The U.S. and the Lower Mekong: Building Capacity to Manage Natural Resources
"The United States is back in Southeast Asia….and we are fully engaged with our….partners on the wide range of challenges confronting us…"— Secretary of State Hillary Rodham ClintonThe Lower Mekong Initiative
In July 2009, the United States joined these countries to launch the Lower Mekong Initiative in order to promote cooperation on issues of regional importance, including the environment. Since then, the United States has launched or expanded a number of projects designed to help better manage the invaluable natural resources that the Mekong River system provides.
Strengthening Water Management
The Mississippi River Commission and the Mekong River Commission both play key roles in managing vital waterways in their respective regions. In 2010, the two bodies will launch a “sister-river partnership” to promote cooperation and share best practices in areas such as integrated floodplain management, climate change adaptation, and sustainable basin development.
Cleaning up waterways
Agricultural and mining runoff, sewage and wastewater, and industrial pollution all threaten the safety and productivity of the Mekong’s waters. In 2010, the United States will join with the Mekong River Commission and local communities to improve regional coordination in managing pollution.
Deforestation, wildlife trafficking and other illicit activities have significantly degraded forest resources in the Lower Mekong. National Park Service staff have developed a dynamic field-level exchange program to provide land management, stewardship, and law enforcement training for rangers in Cambodia’s Samlaut Protected Area. The training is part of a vibrant sister-park relationship designed to build local capacity to protect this diverse ecosystem.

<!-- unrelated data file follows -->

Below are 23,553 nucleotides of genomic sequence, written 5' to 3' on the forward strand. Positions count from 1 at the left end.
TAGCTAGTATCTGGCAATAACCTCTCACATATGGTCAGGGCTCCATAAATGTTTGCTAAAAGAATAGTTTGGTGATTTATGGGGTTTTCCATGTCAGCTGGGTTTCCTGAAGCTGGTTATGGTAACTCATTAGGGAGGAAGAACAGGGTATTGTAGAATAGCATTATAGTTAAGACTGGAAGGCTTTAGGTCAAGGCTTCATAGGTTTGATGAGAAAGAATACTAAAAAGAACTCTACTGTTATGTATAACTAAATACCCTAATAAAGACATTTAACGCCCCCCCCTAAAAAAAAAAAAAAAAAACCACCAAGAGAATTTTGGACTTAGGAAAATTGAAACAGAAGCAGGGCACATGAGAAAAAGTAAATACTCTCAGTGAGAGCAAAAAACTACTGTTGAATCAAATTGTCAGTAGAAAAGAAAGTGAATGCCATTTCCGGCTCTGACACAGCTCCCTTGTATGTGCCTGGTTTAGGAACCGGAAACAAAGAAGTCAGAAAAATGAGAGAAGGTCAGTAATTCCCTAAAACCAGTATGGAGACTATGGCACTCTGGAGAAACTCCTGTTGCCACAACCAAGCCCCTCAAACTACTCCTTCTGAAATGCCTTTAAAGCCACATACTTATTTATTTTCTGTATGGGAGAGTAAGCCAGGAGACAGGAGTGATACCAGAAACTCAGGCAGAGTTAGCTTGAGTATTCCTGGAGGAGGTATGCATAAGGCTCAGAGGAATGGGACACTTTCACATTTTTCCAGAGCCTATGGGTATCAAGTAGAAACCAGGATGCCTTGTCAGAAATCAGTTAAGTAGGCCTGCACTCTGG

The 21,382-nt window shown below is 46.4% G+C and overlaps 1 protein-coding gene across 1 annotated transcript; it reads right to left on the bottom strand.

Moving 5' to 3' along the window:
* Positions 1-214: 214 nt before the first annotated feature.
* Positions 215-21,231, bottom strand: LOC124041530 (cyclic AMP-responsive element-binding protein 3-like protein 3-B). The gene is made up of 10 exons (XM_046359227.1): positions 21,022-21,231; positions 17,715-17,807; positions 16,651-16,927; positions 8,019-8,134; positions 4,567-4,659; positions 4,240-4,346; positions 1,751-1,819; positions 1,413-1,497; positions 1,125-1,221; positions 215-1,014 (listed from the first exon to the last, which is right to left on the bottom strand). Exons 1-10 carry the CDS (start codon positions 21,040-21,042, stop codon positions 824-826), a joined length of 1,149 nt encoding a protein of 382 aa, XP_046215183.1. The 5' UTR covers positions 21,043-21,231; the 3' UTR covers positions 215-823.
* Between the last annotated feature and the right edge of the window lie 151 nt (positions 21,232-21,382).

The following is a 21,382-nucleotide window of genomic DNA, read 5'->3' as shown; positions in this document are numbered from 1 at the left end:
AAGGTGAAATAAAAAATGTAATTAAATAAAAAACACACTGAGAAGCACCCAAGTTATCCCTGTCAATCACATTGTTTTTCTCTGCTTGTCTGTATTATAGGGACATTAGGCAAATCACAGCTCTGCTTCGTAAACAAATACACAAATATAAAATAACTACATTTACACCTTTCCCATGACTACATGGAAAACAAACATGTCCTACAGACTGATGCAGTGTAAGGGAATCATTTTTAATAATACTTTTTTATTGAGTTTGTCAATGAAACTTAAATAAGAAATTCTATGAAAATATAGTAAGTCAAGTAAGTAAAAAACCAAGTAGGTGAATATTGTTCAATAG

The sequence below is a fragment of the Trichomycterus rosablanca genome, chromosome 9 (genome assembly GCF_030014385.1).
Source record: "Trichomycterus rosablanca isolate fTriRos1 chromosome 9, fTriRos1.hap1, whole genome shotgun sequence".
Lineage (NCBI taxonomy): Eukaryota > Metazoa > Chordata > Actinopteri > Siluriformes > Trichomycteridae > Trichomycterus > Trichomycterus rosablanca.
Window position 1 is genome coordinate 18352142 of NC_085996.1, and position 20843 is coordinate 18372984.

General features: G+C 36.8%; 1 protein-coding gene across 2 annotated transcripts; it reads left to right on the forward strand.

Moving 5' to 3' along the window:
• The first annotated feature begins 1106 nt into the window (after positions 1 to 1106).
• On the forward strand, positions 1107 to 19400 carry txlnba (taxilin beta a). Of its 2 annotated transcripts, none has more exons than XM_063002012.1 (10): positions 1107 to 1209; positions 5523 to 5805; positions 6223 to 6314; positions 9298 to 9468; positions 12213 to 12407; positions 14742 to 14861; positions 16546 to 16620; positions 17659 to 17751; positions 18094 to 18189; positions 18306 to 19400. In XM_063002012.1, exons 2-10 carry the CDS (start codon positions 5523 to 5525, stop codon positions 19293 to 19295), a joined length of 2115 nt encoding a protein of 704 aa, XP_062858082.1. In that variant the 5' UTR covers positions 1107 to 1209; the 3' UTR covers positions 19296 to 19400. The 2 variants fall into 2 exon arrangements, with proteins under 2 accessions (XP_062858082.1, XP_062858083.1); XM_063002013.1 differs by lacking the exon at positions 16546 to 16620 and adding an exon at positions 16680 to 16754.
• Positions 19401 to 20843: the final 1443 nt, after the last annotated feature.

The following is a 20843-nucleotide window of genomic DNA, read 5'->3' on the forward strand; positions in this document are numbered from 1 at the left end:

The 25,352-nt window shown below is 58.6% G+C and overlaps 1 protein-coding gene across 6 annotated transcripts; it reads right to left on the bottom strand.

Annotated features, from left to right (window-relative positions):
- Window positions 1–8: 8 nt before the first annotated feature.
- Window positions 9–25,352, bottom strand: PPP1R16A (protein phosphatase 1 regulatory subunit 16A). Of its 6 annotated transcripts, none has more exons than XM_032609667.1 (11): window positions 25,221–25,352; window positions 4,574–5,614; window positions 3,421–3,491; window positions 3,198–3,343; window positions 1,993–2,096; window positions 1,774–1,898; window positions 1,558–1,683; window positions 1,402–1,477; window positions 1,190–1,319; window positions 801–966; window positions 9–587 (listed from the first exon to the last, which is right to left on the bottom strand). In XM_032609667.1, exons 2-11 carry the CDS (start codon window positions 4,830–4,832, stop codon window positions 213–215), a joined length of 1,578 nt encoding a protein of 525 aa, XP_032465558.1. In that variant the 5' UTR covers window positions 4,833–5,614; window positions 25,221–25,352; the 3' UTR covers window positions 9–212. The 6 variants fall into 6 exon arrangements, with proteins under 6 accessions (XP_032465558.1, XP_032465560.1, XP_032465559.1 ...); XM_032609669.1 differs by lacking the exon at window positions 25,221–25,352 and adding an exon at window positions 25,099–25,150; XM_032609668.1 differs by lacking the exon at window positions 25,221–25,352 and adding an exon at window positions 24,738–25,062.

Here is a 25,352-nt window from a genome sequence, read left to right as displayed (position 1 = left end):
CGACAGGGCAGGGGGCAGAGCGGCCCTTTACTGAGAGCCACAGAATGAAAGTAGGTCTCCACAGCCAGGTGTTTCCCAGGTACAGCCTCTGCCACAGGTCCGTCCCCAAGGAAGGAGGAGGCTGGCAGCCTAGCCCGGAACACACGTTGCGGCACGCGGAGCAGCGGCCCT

Building Science Partnerships
Data-sharing among scientists is key to finding sustainable ways to develop the Lower Mekong Basin. In December, the U.S. Geological Survey and Vietnam’s Can Tho University brought together scientists and experts from throughout the region to share information on how climate change and human activities could impact the ecology and food security of the Mekong basin.
Advancing Clean Energy
Reducing greenhouse gas emissions will help reduce the negative impacts of climate change. Through the Methane-to-Markets Partnership initiative, the U.S. Environmental Protection Agency is working with the livestock and food processing industries in Thailand and Vietnam to capture methane release from swine farms and convert it into electricity.
U. S. Department of State • Bureau of Public Affairs 2009-2017.state.gov